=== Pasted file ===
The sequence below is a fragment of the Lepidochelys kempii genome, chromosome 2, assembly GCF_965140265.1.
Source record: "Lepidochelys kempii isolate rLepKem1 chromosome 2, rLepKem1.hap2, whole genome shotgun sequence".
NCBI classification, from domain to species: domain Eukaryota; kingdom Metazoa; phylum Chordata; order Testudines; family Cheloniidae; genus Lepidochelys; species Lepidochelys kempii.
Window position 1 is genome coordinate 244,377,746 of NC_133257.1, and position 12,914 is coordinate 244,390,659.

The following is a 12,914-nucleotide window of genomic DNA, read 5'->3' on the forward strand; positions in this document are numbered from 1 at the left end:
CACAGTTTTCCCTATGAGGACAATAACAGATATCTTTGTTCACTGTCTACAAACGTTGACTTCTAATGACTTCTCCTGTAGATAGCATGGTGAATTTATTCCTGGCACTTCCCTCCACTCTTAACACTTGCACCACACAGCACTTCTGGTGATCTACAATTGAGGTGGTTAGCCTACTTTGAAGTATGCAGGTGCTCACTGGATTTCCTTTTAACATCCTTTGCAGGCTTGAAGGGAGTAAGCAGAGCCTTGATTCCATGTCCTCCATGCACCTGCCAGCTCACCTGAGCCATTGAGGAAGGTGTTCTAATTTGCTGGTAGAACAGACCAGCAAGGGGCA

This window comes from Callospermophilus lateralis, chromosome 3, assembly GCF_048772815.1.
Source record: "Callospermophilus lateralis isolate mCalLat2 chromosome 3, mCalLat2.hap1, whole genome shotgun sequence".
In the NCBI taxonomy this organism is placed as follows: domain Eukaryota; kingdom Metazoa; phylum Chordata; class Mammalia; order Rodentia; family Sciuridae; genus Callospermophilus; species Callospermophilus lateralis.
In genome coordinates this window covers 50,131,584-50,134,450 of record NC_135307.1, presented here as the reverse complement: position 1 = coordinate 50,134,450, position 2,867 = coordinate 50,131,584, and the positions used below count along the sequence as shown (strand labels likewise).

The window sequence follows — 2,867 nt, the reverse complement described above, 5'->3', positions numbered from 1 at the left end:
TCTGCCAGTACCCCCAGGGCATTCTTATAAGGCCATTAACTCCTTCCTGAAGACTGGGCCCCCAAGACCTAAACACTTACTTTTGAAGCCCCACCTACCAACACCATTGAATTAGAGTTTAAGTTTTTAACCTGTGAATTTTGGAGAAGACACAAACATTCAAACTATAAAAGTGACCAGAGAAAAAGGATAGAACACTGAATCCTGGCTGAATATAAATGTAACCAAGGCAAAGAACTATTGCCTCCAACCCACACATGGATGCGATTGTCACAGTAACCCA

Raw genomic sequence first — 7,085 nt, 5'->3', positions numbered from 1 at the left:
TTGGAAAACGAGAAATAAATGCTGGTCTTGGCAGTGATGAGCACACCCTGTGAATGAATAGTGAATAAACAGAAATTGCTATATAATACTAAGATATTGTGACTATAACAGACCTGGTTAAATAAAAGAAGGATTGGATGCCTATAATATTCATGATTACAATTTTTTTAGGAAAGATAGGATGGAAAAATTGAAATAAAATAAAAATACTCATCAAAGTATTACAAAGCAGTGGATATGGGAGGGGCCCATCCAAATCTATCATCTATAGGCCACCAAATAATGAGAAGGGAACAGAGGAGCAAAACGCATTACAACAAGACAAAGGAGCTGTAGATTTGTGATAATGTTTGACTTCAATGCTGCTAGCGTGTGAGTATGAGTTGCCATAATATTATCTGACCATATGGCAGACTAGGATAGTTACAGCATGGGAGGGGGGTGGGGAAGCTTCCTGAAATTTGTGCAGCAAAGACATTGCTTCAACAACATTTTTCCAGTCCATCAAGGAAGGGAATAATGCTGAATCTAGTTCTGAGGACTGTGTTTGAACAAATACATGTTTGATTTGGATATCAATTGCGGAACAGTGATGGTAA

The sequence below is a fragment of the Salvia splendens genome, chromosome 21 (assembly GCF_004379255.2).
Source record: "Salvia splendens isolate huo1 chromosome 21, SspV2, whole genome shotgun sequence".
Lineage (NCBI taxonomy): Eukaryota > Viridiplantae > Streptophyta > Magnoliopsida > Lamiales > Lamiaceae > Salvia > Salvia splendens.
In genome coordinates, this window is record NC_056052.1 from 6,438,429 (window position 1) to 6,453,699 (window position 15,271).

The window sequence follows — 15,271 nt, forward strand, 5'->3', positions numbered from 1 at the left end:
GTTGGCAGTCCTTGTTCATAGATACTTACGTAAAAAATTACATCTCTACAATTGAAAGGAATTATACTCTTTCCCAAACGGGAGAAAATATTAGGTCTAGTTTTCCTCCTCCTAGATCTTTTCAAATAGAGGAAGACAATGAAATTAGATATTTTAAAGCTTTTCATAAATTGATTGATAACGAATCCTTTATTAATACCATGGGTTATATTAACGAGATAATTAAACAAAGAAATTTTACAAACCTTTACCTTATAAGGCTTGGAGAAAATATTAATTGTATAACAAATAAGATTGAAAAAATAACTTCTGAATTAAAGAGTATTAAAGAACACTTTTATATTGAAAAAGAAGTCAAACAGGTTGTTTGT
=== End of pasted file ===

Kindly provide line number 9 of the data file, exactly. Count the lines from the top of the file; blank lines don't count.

In the NCBI taxonomy this organism is placed as follows: domain Eukaryota; kingdom Metazoa; phylum Chordata; class Mammalia; order Rodentia; family Sciuridae; genus Callospermophilus; species Callospermophilus lateralis.